Lanham, too, has spent a good deal of time listening. He, his graduate students and Stanlee Miller, curator of the university's vertebrate collections, have plumbed some of the most difficult Jocassee Gorges terrain during the last four years to study the region's songbirds, particularly the Swainson's warbler, a secretive animal many ornithologists worry is in decline. Using a mounted male warbler and recorded songs of the six-inch brown birds, the researchers net male Swainson's warblers and mark them with colored leg bands. Then the fun begins. To analyze the birds' breeding territories, the researchers trail the birds by foot across creeks, up and down rocky ravines and through tangled groves of rhododendrons that locals call "hells."
One rainy morning, Lanham and graduate student Julia Camp lead me deep into one of their study areas, a doghobble- and fern-choked cove near South Carolina's Side-of-Mountain Creek. "Like Jocassee," Lanham grimaces as he crawls on his hands and knees under a mossy fallen tulip poplar, "the Swainson's warbler is proving a mystery." Known to come from two very different habitat types in the Southeast--canebrakes in the coastal plain and tangled streamsides in deep Appalachian forests--the birds were widely reckoned to nest deep in thickets of rhododendron. "But 97 percent of our nests were found in young hemlock trees growing near streams," he says. Not only did that open up new questions about the habitat preferences of the warblers, but it raised more concerns about the species' future. Hemlocks are imperiled by an exotic insect called the wooly hemlock adelgid, and some scientists predict their complete disappearance in the southern Appalachians. "With Swainson's warblers we've begun to separate myth from reality, and there are management implications to what we've learned," Lanham explains. "That's similar to the challenges facing the Jocassee Gorges."
LAND OF BOUNTY: Finding refuge within the gorge is South Carolina's largest population of black bears. Also at home here are white-tailed deer, such as this one crossing Lake Jocassee (above), and dainty, rare wildflowers that include endangered Oconee bells, lost to science for a half-century.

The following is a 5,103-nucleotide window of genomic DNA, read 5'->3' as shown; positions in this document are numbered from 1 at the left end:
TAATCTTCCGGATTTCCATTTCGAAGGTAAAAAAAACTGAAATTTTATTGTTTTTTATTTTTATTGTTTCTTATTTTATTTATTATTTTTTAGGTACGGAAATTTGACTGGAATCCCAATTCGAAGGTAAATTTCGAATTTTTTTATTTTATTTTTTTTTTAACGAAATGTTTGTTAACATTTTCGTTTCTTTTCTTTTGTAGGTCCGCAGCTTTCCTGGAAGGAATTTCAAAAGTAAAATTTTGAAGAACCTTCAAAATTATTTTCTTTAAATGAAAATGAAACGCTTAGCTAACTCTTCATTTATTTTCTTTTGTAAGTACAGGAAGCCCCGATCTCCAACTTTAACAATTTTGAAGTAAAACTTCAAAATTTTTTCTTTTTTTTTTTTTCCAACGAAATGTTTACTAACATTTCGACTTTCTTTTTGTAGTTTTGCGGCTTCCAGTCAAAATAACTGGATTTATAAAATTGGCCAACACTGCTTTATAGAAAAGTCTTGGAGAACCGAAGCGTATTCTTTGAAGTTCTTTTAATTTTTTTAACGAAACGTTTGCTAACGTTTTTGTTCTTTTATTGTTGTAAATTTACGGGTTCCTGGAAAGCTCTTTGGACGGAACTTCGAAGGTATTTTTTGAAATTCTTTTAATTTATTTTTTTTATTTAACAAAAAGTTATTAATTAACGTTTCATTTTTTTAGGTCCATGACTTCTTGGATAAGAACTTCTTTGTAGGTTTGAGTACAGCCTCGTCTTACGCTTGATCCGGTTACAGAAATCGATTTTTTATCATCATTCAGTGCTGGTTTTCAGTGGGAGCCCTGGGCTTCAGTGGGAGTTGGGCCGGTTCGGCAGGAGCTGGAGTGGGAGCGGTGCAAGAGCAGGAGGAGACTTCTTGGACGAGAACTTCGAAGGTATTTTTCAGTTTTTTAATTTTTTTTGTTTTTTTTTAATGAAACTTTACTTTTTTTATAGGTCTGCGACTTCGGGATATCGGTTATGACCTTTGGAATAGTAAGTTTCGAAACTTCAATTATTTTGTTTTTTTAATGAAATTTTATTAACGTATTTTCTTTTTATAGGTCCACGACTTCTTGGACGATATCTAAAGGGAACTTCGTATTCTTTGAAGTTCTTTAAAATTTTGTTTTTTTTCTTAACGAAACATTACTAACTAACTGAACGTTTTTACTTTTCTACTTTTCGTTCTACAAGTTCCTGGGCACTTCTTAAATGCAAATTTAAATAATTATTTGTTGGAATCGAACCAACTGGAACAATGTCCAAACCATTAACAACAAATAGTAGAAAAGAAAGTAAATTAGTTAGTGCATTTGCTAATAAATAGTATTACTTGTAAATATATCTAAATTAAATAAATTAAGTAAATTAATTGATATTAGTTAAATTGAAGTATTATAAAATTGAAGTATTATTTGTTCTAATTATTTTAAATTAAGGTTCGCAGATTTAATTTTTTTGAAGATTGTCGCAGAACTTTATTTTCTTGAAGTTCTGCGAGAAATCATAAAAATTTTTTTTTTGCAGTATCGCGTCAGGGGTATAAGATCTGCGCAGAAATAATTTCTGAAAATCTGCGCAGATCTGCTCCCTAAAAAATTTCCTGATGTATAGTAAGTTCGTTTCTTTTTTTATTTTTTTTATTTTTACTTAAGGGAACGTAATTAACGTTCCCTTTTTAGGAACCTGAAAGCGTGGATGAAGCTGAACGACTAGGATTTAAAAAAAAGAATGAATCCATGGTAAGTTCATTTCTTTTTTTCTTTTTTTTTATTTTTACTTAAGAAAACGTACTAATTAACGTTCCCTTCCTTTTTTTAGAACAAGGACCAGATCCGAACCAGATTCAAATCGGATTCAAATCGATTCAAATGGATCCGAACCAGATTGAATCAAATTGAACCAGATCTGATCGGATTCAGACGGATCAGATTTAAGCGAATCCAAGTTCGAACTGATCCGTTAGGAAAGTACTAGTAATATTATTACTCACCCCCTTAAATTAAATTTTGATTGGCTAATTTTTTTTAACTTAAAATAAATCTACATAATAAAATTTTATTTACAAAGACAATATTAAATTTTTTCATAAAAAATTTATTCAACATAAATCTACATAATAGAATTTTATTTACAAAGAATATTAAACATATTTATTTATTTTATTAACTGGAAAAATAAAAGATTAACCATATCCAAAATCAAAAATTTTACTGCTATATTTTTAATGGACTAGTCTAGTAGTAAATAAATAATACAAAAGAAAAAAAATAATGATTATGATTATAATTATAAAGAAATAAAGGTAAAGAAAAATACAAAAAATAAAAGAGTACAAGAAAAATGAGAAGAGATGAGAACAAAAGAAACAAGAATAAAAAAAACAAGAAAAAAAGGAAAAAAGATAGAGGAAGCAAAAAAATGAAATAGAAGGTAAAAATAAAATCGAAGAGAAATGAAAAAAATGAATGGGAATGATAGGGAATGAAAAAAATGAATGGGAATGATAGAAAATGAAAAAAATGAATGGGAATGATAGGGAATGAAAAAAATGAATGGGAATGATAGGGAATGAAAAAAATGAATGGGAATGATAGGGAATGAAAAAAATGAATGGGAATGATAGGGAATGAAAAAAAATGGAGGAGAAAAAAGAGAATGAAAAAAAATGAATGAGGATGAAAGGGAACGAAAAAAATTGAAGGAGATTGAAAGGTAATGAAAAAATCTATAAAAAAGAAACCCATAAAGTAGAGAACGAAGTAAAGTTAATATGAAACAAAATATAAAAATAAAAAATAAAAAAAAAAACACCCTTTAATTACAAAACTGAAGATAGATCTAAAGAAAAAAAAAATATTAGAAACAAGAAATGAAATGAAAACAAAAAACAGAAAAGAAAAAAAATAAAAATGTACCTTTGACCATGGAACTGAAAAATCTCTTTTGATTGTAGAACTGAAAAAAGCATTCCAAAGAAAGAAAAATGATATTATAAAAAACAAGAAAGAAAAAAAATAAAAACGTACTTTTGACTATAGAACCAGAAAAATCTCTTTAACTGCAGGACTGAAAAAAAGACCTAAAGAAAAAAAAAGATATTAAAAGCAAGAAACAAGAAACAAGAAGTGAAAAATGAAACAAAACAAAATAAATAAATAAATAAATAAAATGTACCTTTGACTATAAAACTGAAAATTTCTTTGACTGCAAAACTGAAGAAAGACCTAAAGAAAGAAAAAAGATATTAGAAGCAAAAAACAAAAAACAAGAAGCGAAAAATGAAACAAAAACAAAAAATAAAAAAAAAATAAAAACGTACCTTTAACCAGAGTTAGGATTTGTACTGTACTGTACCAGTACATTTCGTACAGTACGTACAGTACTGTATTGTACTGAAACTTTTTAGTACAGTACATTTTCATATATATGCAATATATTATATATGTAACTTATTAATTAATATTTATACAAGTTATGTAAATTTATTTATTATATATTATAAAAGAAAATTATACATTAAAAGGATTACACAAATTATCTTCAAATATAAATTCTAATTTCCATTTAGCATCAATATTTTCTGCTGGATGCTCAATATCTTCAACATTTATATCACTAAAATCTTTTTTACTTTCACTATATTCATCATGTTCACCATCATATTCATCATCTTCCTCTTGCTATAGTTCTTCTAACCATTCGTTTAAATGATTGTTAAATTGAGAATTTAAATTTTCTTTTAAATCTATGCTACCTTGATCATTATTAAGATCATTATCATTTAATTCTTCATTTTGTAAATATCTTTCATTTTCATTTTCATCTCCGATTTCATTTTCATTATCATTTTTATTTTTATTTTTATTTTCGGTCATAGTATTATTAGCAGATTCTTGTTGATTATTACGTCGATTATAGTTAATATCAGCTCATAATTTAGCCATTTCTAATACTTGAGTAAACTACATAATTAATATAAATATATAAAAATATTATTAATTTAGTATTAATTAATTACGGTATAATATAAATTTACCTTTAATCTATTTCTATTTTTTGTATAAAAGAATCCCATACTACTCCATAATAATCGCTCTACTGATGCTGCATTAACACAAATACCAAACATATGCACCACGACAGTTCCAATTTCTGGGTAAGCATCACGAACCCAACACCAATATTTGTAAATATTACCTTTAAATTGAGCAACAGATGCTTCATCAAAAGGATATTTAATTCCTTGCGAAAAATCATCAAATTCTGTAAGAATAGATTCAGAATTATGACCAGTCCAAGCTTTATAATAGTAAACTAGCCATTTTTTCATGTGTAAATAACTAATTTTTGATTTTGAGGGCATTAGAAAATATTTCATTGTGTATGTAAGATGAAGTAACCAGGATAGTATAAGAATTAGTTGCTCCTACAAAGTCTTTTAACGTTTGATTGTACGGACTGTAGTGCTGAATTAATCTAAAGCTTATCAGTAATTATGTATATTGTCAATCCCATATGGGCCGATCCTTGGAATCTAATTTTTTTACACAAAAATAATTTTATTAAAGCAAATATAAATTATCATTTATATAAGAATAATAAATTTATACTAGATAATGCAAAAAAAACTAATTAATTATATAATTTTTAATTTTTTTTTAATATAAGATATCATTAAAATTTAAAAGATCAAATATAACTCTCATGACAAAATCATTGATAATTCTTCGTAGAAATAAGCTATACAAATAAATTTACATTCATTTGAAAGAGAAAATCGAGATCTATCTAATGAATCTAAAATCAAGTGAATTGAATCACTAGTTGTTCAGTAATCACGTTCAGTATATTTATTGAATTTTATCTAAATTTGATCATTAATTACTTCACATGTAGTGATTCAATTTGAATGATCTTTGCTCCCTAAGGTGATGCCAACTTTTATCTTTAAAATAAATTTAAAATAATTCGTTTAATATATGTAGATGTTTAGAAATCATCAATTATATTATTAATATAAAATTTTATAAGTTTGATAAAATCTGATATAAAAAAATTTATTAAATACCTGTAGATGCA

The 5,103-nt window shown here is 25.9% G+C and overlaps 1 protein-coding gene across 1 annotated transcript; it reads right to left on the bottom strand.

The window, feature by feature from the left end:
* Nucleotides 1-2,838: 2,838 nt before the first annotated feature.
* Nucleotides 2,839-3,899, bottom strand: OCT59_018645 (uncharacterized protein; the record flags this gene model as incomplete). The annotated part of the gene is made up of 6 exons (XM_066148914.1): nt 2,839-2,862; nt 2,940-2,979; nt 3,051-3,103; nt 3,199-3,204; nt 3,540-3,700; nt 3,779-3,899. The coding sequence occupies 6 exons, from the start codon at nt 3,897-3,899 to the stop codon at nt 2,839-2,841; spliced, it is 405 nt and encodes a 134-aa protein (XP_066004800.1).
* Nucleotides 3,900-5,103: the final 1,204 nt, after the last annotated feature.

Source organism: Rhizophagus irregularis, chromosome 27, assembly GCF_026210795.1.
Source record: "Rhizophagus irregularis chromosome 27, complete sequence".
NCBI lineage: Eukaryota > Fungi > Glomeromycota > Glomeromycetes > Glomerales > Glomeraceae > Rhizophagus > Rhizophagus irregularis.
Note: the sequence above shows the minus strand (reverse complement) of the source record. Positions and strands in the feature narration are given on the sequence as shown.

Photo by TOM BLAGDEN JR.
Many people consider Jocassee Gorges an untouched wilderness, even though most of the land was timbered by the middle decades of the 20th century. Others figure these mountains for a rare chunk of semi-wild country where logging roads and few regulations engendered a deep culture of traditional uses; the region's bear hunters, trout fishermen, backpackers and all-terrain-vehicle enthusiasts all have strong opinions as to how Jocassee should be managed. The good news is that so many people care. At the very first public hearing held after South Carolina bought the land, 800 people crowded into a Pickens County high school auditorium. "To have this much land and this many people thinking about conservation on a landscape scale is very exciting," Lanham says. "If we work together carefully, Jocassee Gorges will emerge as a masterpiece of both ecology and science-based management. Otherwise, we'll parcel Jocassee up so that it doesn't mean much as a whole."
After all, say scientists, saving the land was only the first step toward preserving Jocassee. The challenge now is to ensure that the mountains' astonishing variety--from Windy Falls' wild cascades to Wadakoe's trillium-blanketed slopes and beyond--doesn't divide its fans, but unites them.
A regular contributor to National Wildlife, T. Edward Nickens last wrote about his love affair with salamanders in the April/May issue.
Gaining the Gorges
Forty years ago, Duke Power Company purchased a swath of mountain land around the Horsepasture and Toxaway rivers, which flow from North Carolina into South Carolina's most rugged highlands. The company eventually cobbled together more than 83,000 acres and built two lakes--Jocassee and Keowee--for power production. When Duke announced in 1996 that it would divest a large portion of its land around Lake Jocassee, conservation groups, state agencies and the U.S. Forest Service worked together to help save the rare mosaic known as Jocassee Gorges.
"It's a unique story of land donations and acquisitions because it involved so many partners," says Angela Viney, executive director of the South Carolina Wildlife Federation, an NWF affiliate, which lobbied hard for the deal. And it came at a critical time, as much of the surrounding mountains have been carved into second-home and retirement communities.